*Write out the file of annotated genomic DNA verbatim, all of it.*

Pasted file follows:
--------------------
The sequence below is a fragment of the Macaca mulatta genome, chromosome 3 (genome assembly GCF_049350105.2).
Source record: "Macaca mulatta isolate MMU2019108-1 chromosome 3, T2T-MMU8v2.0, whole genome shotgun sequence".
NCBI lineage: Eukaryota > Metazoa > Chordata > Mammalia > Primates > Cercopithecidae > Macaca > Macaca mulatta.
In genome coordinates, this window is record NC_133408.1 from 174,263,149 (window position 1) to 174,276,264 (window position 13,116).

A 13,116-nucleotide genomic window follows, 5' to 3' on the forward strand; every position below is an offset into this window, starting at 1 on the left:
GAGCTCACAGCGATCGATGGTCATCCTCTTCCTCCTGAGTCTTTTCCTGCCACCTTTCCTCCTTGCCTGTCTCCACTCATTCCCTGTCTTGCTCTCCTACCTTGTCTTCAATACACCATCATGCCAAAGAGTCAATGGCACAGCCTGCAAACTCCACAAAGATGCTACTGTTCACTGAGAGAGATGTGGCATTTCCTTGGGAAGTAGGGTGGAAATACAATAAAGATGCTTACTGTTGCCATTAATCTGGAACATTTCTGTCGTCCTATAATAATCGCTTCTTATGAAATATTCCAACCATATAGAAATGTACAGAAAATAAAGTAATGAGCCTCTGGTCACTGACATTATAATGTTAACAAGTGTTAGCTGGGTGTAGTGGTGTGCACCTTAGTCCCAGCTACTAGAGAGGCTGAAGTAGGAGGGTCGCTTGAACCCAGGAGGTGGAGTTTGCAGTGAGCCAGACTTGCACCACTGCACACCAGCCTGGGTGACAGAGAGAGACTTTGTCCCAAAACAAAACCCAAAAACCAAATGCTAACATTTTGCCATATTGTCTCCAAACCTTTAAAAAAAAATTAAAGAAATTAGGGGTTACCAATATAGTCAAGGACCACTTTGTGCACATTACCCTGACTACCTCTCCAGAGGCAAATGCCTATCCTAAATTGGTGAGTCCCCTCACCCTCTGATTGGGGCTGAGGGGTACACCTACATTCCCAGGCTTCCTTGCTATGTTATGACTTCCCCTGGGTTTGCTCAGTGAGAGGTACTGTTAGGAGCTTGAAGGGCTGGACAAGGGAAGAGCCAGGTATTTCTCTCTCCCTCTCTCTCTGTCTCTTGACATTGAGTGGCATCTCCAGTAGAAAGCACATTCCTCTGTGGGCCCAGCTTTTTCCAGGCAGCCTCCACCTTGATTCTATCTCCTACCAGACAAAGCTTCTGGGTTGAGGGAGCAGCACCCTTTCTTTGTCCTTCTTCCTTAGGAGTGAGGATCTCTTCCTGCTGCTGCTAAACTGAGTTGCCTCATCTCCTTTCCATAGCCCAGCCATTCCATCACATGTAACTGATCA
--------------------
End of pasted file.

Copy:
The sequence below is a fragment of the Macaca mulatta genome, chromosome 3 (genome assembly GCF_049350105.2).
Source record: "Macaca mulatta isolate MMU2019108-1 chromosome 3, T2T-MMU8v2.0, whole genome shotgun sequence".
NCBI lineage: Eukaryota > Metazoa > Chordata > Mammalia > Primates > Cercopithecidae > Macaca > Macaca mulatta.
In genome coordinates, this window is record NC_133408.1 from 174,263,149 (window position 1) to 174,276,264 (window position 13,116).

A 13,116-nucleotide genomic window follows, 5' to 3' on the forward strand; every position below is an offset into this window, starting at 1 on the left:
GAGCTCACAGCGATCGATGGTCATCCTCTTCCTCCTGAGTCTTTTCCTGCCACCTTTCCTCCTTGCCTGTCTCCACTCATTCCCTGTCTTGCTCTCCTACCTTGTCTTCAATACACCATCATGCCAAAGAGTCAATGGCACAGCCTGCAAACTCCACAAAGATGCTACTGTTCACTGAGAGAGATGTGGCATTTCCTTGGGAAGTAGGGTGGAAATACAATAAAGATGCTTACTGTTGCCATTAATCTGGAACATTTCTGTCGTCCTATAATAATCGCTTCTTATGAAATATTCCAACCATATAGAAATGTACAGAAAATAAAGTAATGAGCCTCTGGTCACTGACATTATAATGTTAACAAGTGTTAGCTGGGTGTAGTGGTGTGCACCTTAGTCCCAGCTACTAGAGAGGCTGAAGTAGGAGGGTCGCTTGAACCCAGGAGGTGGAGTTTGCAGTGAGCCAGACTTGCACCACTGCACACCAGCCTGGGTGACAGAGAGAGACTTTGTCCCAAAACAAAACCCAAAAACCAAATGCTAACATTTTGCCATATTGTCTCCAAACCTTTAAAAAAAAATTAAAGAAATTAGGGGTTACCAATATAGTCAAGGACCACTTTGTGCACATTACCCTGACTACCTCTCCAGAGGCAAATGCCTATCCTAAATTGGTGAGTCCCCTCACCCTCTGATTGGGGCTGAGGGGTACACCTACATTCCCAGGCTTCCTTGCTATGTTATGACTTCCCCTGGGTTTGCTCAGTGAGAGGTACTGTTAGGAGCTTGAAGGGCTGGACAAGGGAAGAGCCAGGTATTTCTCTCTCCCTCTCTCTCTGTCTCTTGACATTGAGTGGCATCTCCAGTAGAAAGCACATTCCTCTGTGGGCCCAGCTTTTTCCAGGCAGCCTCCACCTTGATTCTATCTCCTACCAGACAAAGCTTCTGGGTTGAGGGAGCAGCACCCTTTCTTTGTCCTTCTTCCTTAGGAGTGAGGATCTCTTCCTGCTGCTGCTAAACTGAGTTGCCTCATCTCCTTTCCATAGCCCAGCCATTCCATCACATGTAACTGATCA